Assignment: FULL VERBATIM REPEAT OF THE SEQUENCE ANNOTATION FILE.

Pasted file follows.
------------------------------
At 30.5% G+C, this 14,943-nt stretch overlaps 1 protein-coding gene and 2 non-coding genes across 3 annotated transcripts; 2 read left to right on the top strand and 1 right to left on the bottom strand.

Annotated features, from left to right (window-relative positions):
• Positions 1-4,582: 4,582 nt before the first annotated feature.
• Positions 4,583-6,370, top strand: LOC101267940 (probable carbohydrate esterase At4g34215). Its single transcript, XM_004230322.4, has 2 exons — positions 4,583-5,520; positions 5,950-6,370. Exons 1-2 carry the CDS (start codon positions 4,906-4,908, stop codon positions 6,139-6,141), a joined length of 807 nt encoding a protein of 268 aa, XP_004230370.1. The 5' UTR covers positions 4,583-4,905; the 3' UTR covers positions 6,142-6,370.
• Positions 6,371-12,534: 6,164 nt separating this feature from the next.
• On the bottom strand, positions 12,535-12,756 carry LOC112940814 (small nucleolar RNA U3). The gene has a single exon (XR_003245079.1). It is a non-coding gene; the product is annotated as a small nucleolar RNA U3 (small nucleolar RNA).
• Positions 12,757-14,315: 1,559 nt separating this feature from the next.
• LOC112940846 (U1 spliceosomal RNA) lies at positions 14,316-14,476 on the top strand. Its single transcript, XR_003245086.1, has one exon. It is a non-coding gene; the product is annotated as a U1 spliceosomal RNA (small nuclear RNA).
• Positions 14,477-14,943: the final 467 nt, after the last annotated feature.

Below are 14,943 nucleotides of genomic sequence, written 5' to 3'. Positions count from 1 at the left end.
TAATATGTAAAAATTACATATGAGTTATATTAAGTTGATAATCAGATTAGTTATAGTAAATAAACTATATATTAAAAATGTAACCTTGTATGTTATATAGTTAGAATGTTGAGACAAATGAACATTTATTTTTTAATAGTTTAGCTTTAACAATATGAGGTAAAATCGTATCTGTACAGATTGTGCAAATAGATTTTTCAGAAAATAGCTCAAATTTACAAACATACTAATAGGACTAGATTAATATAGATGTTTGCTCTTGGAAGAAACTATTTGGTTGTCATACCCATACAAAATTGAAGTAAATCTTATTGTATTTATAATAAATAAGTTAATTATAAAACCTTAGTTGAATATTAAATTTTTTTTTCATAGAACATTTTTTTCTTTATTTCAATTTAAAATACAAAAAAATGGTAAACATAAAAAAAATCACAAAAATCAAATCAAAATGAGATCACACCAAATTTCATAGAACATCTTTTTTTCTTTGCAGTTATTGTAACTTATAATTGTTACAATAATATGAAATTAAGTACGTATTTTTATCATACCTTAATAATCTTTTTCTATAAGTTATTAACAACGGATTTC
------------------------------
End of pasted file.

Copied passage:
At 30.5% G+C, this 14,943-nt stretch overlaps 1 protein-coding gene and 2 non-coding genes across 3 annotated transcripts; 2 read left to right on the top strand and 1 right to left on the bottom strand.

Annotated features, from left to right (window-relative positions):
• Positions 1-4,582: 4,582 nt before the first annotated feature.
• Positions 4,583-6,370, top strand: LOC101267940 (probable carbohydrate esterase At4g34215). Its single transcript, XM_004230322.4, has 2 exons — positions 4,583-5,520; positions 5,950-6,370. Exons 1-2 carry the CDS (start codon positions 4,906-4,908, stop codon positions 6,139-6,141), a joined length of 807 nt encoding a protein of 268 aa, XP_004230370.1. The 5' UTR covers positions 4,583-4,905; the 3' UTR covers positions 6,142-6,370.
• Positions 6,371-12,534: 6,164 nt separating this feature from the next.
• On the bottom strand, positions 12,535-12,756 carry LOC112940814 (small nucleolar RNA U3). The gene has a single exon (XR_003245079.1). It is a non-coding gene; the product is annotated as a small nucleolar RNA U3 (small nucleolar RNA).
• Positions 12,757-14,315: 1,559 nt separating this feature from the next.
• LOC112940846 (U1 spliceosomal RNA) lies at positions 14,316-14,476 on the top strand. Its single transcript, XR_003245086.1, has one exon. It is a non-coding gene; the product is annotated as a U1 spliceosomal RNA (small nuclear RNA).
• Positions 14,477-14,943: the final 467 nt, after the last annotated feature.

Below are 14,943 nucleotides of genomic sequence, written 5' to 3'. Positions count from 1 at the left end.
TAATATGTAAAAATTACATATGAGTTATATTAAGTTGATAATCAGATTAGTTATAGTAAATAAACTATATATTAAAAATGTAACCTTGTATGTTATATAGTTAGAATGTTGAGACAAATGAACATTTATTTTTTAATAGTTTAGCTTTAACAATATGAGGTAAAATCGTATCTGTACAGATTGTGCAAATAGATTTTTCAGAAAATAGCTCAAATTTACAAACATACTAATAGGACTAGATTAATATAGATGTTTGCTCTTGGAAGAAACTATTTGGTTGTCATACCCATACAAAATTGAAGTAAATCTTATTGTATTTATAATAAATAAGTTAATTATAAAACCTTAGTTGAATATTAAATTTTTTTTTCATAGAACATTTTTTTCTTTATTTCAATTTAAAATACAAAAAAATGGTAAACATAAAAAAAATCACAAAAATCAAATCAAAATGAGATCACACCAAATTTCATAGAACATCTTTTTTTCTTTGCAGTTATTGTAACTTATAATTGTTACAATAATATGAAATTAAGTACGTATTTTTATCATACCTTAATAATCTTTTTCTATAAGTTATTAACAACGGATTTC